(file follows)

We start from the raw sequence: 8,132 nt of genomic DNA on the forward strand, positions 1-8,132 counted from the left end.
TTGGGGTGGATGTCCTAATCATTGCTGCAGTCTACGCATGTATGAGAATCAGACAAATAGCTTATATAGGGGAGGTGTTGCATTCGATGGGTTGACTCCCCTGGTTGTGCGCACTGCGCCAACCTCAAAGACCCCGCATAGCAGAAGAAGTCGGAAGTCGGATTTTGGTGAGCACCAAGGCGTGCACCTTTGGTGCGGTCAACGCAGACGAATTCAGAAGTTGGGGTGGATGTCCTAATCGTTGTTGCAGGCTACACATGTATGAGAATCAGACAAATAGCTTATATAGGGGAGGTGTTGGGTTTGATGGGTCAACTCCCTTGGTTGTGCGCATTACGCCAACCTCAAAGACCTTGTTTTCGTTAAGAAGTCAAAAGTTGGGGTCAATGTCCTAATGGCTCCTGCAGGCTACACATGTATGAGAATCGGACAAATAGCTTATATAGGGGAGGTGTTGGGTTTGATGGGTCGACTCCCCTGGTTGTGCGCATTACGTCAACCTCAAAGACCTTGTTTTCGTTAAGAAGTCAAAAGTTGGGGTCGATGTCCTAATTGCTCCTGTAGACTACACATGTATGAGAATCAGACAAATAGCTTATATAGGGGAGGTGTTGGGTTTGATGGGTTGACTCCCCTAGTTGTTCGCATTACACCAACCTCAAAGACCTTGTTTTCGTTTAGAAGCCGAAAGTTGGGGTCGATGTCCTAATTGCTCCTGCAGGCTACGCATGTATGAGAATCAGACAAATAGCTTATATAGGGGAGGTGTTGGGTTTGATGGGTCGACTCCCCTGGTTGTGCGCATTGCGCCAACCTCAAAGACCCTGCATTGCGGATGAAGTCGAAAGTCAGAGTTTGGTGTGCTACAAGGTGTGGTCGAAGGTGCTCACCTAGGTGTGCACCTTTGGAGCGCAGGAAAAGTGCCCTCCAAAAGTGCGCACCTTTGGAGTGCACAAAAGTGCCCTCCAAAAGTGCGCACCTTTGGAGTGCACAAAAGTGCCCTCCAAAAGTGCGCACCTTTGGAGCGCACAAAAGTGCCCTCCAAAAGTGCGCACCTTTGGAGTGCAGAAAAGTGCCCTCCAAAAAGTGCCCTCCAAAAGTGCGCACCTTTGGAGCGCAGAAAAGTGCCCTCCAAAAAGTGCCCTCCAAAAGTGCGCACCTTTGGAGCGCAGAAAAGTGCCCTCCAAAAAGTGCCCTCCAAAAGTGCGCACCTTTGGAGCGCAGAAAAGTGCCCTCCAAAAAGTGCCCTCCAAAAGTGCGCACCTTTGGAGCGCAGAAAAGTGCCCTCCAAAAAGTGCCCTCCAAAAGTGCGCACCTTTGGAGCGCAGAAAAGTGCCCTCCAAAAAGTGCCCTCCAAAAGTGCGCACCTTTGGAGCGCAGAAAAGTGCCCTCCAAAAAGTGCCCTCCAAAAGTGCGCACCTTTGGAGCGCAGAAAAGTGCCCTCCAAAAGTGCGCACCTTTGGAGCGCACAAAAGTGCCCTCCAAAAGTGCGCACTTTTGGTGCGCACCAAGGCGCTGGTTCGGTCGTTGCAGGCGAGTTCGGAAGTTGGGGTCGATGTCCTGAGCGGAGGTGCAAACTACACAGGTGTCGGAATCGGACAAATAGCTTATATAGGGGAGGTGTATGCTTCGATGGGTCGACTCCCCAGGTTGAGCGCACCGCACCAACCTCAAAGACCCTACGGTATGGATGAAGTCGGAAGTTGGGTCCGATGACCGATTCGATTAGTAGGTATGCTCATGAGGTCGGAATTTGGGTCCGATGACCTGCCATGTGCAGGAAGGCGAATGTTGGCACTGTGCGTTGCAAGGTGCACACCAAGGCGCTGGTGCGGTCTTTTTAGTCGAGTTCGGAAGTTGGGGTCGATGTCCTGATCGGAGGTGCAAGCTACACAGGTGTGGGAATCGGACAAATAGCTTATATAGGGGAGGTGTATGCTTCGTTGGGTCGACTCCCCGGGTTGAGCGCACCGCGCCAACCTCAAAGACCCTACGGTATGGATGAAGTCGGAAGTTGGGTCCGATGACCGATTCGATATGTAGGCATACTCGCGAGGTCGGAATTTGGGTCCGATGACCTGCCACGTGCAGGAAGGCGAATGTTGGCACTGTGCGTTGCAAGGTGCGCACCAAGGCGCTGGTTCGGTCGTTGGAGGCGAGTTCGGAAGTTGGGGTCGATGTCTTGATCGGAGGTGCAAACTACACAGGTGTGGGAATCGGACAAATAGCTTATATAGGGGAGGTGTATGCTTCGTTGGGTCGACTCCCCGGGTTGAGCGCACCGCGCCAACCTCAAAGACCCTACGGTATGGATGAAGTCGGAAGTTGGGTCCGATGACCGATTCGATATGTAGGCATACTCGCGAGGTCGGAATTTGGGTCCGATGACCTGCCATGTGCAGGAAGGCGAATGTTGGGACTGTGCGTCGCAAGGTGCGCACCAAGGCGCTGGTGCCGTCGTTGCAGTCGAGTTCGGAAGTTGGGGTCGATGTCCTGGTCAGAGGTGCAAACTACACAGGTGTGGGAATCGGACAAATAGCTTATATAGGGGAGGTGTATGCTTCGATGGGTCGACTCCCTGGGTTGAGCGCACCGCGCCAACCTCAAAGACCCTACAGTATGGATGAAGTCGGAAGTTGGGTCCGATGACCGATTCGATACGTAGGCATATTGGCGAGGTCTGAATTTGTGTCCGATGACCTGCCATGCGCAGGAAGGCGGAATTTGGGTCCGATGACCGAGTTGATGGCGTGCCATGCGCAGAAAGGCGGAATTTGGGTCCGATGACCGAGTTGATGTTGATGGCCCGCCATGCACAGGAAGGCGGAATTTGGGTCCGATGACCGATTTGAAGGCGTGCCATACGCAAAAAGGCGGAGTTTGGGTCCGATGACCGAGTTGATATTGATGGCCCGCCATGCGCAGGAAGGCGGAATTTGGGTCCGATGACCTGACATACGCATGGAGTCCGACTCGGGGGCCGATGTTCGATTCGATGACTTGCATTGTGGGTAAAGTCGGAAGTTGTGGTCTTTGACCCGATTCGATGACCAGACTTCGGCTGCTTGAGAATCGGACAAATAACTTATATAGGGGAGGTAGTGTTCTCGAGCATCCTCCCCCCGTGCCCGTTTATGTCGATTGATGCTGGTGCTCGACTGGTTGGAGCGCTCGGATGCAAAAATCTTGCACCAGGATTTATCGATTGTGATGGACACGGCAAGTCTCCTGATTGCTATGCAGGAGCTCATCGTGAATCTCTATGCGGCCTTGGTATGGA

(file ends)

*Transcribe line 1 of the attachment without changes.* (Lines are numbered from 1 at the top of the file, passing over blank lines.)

We start from the raw sequence: 8,132 nt of genomic DNA on the forward strand, positions 1-8,132 counted from the left end.